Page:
I was in Las Vegas recently, and we stayed at a resort WAY off the strip, nearly 20 KM away. From our 4th story window, we could see the taller buildings on the strip, but the thing that I remember the most was this HUGE Ferris wheel. When I got back and started having to look for future contests, I knew one I had to do.
The High Roller Ferris Wheel at The LINQ is, as of the date of this writing, the tallest open Ferris wheel in the world at 167M or 550 feet tall.
Built in the late 1890s, The Lord Lonsdale sailed from Hamburg in 1909 on the way to the west coast of Mexico. As customary for the time, before the dangerous trip through the Straights of Magellan, the ship stopped off at Stanley Harbor in the Falkland Islands. While there, it caught fire. The ship was scuttled to put out the fire.
But, you might notice, this is NOT in Stanley Harbor, but Punta Arenas. So, how did the shipwreck get there?
A salvage company bought the steel hull of the ship. They tried to carry it somewhere — no one is quite sure where they were going, but they only got as far a Punta Arenas before they gave up.
In 2007, the US reality show “The Amazing Race” (season 11, episode 4) featured the wreck as a milestone.
Those playing THIS game who located the wreck (all before the hint) were:
Jicamarca is a site in the Incoherent Scatter Radar Chain, a group of 6 observatories that include Arecibo, Millstone Hill in Massachusets, AMISR locations in Poker Flat, Alaska and Resolute Bay, Nunavut, Canada, and Sondrestrom in Greenland.
The observatory was, among many other milestones, the site of the first successful detection of VHF radar echoes from Venus. It also mapped in great detail the terrain of the Sea of Tranquility on the moon, data used extensively by Apollo astronauts Armstrong and Aldrin.
In 1986, Coca-Cola turned 100 years old. The company’s affiliate in Chile decided to commemorate the anniversary by building a copy of the logo that read “Coca-Cola: 100 Años” They used 70,000 empty bottles, arranged in the sand over a 400×150 foot area.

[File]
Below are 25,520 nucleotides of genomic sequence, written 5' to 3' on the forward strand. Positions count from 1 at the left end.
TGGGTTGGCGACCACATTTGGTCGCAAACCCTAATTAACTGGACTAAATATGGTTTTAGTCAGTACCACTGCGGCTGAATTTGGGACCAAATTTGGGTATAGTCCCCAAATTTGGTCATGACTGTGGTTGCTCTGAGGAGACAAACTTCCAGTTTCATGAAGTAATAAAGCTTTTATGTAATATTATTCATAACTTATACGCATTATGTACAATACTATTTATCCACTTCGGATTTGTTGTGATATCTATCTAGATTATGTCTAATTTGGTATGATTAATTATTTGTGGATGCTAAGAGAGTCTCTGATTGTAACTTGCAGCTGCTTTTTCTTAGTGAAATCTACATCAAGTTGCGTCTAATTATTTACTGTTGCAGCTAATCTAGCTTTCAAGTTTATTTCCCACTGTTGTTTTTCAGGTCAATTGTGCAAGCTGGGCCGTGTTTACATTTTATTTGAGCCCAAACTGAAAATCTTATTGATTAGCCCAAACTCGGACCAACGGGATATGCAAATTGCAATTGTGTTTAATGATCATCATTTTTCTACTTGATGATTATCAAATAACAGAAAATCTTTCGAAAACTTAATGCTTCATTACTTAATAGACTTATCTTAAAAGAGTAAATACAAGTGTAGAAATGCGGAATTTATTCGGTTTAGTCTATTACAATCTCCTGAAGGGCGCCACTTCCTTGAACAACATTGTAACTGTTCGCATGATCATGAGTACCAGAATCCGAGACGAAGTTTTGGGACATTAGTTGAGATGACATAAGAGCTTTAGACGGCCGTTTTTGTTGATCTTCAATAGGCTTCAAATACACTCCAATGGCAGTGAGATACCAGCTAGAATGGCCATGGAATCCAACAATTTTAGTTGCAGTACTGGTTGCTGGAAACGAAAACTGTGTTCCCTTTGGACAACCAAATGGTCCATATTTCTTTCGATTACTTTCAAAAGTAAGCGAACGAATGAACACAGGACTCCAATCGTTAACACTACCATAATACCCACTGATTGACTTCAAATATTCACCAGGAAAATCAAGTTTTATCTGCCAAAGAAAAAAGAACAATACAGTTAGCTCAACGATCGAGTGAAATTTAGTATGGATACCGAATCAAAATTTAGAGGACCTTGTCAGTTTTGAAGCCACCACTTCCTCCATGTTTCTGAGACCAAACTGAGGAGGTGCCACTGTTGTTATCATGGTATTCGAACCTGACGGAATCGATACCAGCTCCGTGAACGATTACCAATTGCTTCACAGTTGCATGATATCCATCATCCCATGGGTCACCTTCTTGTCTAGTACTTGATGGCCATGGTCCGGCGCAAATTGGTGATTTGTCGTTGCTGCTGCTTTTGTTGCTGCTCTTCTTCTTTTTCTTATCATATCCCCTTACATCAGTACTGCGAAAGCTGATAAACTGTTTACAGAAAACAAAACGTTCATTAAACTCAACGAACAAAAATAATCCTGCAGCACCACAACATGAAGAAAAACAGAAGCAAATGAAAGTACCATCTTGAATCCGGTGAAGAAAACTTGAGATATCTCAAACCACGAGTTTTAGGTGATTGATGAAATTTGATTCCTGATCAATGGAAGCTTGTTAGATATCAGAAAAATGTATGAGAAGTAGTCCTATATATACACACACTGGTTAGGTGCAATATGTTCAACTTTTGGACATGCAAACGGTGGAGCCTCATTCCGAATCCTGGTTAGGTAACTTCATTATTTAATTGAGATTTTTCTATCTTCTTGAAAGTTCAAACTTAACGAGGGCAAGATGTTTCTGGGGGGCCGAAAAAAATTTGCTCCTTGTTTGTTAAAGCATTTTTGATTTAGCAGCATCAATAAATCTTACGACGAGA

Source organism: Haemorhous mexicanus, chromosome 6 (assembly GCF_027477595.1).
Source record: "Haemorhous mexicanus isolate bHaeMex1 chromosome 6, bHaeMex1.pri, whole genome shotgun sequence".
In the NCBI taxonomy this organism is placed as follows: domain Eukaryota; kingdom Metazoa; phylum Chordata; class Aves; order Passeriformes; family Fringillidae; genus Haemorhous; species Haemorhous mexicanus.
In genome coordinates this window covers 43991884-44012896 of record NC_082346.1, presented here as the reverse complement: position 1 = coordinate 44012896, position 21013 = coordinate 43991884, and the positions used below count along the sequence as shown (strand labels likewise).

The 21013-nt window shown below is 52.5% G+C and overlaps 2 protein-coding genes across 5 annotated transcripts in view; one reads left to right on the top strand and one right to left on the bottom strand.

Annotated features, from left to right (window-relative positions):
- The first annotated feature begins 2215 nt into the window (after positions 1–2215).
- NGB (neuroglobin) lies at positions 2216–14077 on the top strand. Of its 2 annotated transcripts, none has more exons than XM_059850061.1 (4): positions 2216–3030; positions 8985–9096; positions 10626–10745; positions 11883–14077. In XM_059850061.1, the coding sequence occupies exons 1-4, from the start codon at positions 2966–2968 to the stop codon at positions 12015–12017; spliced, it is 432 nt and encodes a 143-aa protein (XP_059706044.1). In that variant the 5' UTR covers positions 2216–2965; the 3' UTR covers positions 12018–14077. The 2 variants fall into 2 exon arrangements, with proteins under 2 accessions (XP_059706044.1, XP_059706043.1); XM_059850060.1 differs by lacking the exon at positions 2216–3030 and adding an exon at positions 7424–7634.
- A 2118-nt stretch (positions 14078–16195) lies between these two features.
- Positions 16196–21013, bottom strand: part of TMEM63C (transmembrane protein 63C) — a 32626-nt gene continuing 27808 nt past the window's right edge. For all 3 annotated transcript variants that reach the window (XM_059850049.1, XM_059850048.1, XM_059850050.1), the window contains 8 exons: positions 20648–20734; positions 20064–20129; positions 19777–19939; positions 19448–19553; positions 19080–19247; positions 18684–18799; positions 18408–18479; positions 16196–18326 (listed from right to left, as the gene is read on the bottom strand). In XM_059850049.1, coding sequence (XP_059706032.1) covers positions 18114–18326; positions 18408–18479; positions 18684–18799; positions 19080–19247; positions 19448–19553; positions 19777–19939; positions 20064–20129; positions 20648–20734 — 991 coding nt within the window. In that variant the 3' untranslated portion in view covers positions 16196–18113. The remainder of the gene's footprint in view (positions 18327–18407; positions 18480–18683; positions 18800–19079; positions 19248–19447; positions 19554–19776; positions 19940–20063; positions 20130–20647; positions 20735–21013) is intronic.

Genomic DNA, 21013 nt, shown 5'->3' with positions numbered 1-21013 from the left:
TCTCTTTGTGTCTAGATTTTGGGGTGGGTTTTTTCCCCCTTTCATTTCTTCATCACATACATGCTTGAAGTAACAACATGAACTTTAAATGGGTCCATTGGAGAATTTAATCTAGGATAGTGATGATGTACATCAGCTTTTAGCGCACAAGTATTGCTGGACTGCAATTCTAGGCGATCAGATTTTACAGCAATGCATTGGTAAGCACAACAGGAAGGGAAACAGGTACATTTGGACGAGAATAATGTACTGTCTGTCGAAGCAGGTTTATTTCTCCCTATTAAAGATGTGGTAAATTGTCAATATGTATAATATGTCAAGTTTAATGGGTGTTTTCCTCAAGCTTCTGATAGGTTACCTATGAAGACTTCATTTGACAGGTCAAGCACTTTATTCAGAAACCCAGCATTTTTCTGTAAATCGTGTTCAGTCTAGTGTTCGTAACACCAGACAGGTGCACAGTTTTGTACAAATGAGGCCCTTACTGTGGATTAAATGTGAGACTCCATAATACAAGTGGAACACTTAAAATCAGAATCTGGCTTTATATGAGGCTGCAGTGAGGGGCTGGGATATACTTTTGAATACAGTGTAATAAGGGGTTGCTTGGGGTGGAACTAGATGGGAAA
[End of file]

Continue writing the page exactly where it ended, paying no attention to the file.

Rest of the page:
In 2011, the company went back, cleaned up the 25 years of damage, and changed the subtitle to “125 Años”.
The penal colony of Cayenne, commonly known as Devil’s Island (Île du Diable), was a French penal colony that operated in the 19th and 20th century in the Salvation’s Islands of French Guiana. Opened in 1852, the Devil’s Island system received convicts deported from all parts of the Second French Empire, and was infamous for its harsh treatment of detainees, with a death rate of 75% at their worst, until it was closed down in 1953. Devil’s Island was notorious for being used for the internal exile of French political prisoners, with the most famous being Captain Alfred Dreyfus.
Moray is an archaeological site in Peru approximately 50 kilometres (31 mi) northwest of Cuzco on a high plateau at about 3,500 metres (11,500 ft) and just west of the village of Maras. The site contains unusual Inca ruins, mostly consisting of several terraced circular depressions, the largest of which is approximately 30 m (98 ft) deep. As with many other Inca sites, it also has an irrigation system.
The purpose of these depressions is uncertain, but their depth, design, and orientation with respect to wind and sun creates a temperature difference of as much as 15°C (27°F) between the top and the bottom.
It is thought that the terraces allowed experimentation with different types of crops.